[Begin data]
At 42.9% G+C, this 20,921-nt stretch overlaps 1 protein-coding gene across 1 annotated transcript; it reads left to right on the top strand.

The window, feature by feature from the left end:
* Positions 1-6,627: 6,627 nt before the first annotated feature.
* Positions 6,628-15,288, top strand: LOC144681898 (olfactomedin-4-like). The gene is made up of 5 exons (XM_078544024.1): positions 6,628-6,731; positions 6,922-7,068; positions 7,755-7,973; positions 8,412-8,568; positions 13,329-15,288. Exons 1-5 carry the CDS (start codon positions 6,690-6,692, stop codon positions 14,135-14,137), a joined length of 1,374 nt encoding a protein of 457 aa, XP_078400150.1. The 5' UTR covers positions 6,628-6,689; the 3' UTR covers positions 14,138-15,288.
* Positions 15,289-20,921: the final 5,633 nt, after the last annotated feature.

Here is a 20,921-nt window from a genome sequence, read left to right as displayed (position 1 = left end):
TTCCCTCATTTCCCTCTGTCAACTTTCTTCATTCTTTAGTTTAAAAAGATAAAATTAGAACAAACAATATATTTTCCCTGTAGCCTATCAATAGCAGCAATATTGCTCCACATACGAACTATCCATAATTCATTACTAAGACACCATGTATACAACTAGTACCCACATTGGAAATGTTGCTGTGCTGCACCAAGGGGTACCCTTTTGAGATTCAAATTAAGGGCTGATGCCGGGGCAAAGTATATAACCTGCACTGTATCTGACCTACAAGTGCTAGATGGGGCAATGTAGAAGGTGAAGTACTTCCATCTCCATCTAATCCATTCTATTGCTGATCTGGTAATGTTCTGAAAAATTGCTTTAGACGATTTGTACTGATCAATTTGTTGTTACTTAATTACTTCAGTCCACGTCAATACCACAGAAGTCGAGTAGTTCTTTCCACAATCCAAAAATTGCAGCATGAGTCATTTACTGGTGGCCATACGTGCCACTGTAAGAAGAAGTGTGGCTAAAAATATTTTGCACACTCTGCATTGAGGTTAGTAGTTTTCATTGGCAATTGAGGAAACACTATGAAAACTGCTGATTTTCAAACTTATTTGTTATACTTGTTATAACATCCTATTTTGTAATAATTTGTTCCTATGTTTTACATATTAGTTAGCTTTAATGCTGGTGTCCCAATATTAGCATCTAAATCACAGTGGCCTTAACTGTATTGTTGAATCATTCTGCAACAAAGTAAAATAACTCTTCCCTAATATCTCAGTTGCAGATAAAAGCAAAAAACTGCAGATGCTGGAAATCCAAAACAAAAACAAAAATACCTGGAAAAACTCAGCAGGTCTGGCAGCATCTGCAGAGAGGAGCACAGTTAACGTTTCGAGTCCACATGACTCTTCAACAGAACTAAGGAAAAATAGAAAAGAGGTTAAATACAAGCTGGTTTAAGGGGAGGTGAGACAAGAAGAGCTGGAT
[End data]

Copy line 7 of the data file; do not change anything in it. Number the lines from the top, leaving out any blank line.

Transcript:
TTCCCTCATTTCCCTCTGTCAACTTTCTTCATTCTTTAGTTTAAAAAGATAAAATTAGAACAAACAATATATTTTCCCTGTAGCCTATCAATAGCAGCAATATTGCTCCACATACGAACTATCCATAATTCATTACTAAGACACCATGTATACAACTAGTACCCACATTGGAAATGTTGCTGTGCTGCACCAAGGGGTACCCTTTTGAGATTCAAATTAAGGGCTGATGCCGGGGCAAAGTATATAACCTGCACTGTATCTGACCTACAAGTGCTAGATGGGGCAATGTAGAAGGTGAAGTACTTCCATCTCCATCTAATCCATTCTATTGCTGATCTGGTAATGTTCTGAAAAATTGCTTTAGACGATTTGTACTGATCAATTTGTTGTTACTTAATTACTTCAGTCCACGTCAATACCACAGAAGTCGAGTAGTTCTTTCCACAATCCAAAAATTGCAGCATGAGTCATTTACTGGTGGCCATACGTGCCACTGTAAGAAGAAGTGTGGCTAAAAATATTTTGCACACTCTGCATTGAGGTTAGTAGTTTTCATTGGCAATTGAGGAAACACTATGAAAACTGCTGATTTTCAAACTTATTTGTTATACTTGTTATAACATCCTATTTTGTAATAATTTGTTCCTATGTTTTACATATTAGTTAGCTTTAATGCTGGTGTCCCAATATTAGCATCTAAATCACAGTGGCCTTAACTGTATTGTTGAATCATTCTGCAACAAAGTAAAATAACTCTTCCCTAATATCTCAGTTGCAGATAAAAGCAAAAAACTGCAGATGCTGGAAATCCAAAACAAAAACAAAAATACCTGGAAAAACTCAGCAGGTCTGGCAGCATCTGCAGAGAGGAGCACAGTTAACGTTTCGAGTCCACATGACTCTTCAACAGAACTAAGGAAAAATAGAAAAGAGGTTAAATACAAGCTGGTTTAAGGGGAGGTGAGACAAGAAGAGCTGGAT